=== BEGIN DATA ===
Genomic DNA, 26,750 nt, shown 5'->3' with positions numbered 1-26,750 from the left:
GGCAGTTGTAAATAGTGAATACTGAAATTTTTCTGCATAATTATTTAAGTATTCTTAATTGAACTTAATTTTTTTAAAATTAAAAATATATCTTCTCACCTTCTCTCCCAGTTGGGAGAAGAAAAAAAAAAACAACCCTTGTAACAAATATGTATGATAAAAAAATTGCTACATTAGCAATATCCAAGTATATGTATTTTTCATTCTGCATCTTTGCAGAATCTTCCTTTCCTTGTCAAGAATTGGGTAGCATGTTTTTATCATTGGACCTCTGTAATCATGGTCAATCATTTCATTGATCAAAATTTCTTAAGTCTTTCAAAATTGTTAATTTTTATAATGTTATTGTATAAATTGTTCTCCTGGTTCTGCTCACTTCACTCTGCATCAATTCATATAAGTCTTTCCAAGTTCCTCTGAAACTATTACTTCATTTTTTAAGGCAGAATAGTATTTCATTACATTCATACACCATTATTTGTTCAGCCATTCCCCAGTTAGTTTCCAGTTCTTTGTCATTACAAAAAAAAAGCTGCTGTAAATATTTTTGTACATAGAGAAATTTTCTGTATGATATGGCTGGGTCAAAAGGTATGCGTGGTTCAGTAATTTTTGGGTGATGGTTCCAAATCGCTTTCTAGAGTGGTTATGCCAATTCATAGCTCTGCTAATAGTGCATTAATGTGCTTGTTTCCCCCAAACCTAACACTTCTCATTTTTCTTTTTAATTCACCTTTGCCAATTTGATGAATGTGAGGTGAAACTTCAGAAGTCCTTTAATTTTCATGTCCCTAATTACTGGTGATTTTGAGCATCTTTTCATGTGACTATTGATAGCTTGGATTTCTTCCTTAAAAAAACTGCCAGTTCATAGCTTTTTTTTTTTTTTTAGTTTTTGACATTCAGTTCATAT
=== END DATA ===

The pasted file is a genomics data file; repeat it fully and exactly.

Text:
Genomic DNA, 26,750 nt, shown 5'->3' with positions numbered 1-26,750 from the left:
GGCAGTTGTAAATAGTGAATACTGAAATTTTTCTGCATAATTATTTAAGTATTCTTAATTGAACTTAATTTTTTTAAAATTAAAAATATATCTTCTCACCTTCTCTCCCAGTTGGGAGAAGAAAAAAAAAAACAACCCTTGTAACAAATATGTATGATAAAAAAATTGCTACATTAGCAATATCCAAGTATATGTATTTTTCATTCTGCATCTTTGCAGAATCTTCCTTTCCTTGTCAAGAATTGGGTAGCATGTTTTTATCATTGGACCTCTGTAATCATGGTCAATCATTTCATTGATCAAAATTTCTTAAGTCTTTCAAAATTGTTAATTTTTATAATGTTATTGTATAAATTGTTCTCCTGGTTCTGCTCACTTCACTCTGCATCAATTCATATAAGTCTTTCCAAGTTCCTCTGAAACTATTACTTCATTTTTTAAGGCAGAATAGTATTTCATTACATTCATACACCATTATTTGTTCAGCCATTCCCCAGTTAGTTTCCAGTTCTTTGTCATTACAAAAAAAAAGCTGCTGTAAATATTTTTGTACATAGAGAAATTTTCTGTATGATATGGCTGGGTCAAAAGGTATGCGTGGTTCAGTAATTTTTGGGTGATGGTTCCAAATCGCTTTCTAGAGTGGTTATGCCAATTCATAGCTCTGCTAATAGTGCATTAATGTGCTTGTTTCCCCCAAACCTAACACTTCTCATTTTTCTTTTTAATTCACCTTTGCCAATTTGATGAATGTGAGGTGAAACTTCAGAAGTCCTTTAATTTTCATGTCCCTAATTACTGGTGATTTTGAGCATCTTTTCATGTGACTATTGATAGCTTGGATTTCTTCCTTAAAAAAACTGCCAGTTCATAGCTTTTTTTTTTTTTTTAGTTTTTGACATTCAGTTCATAT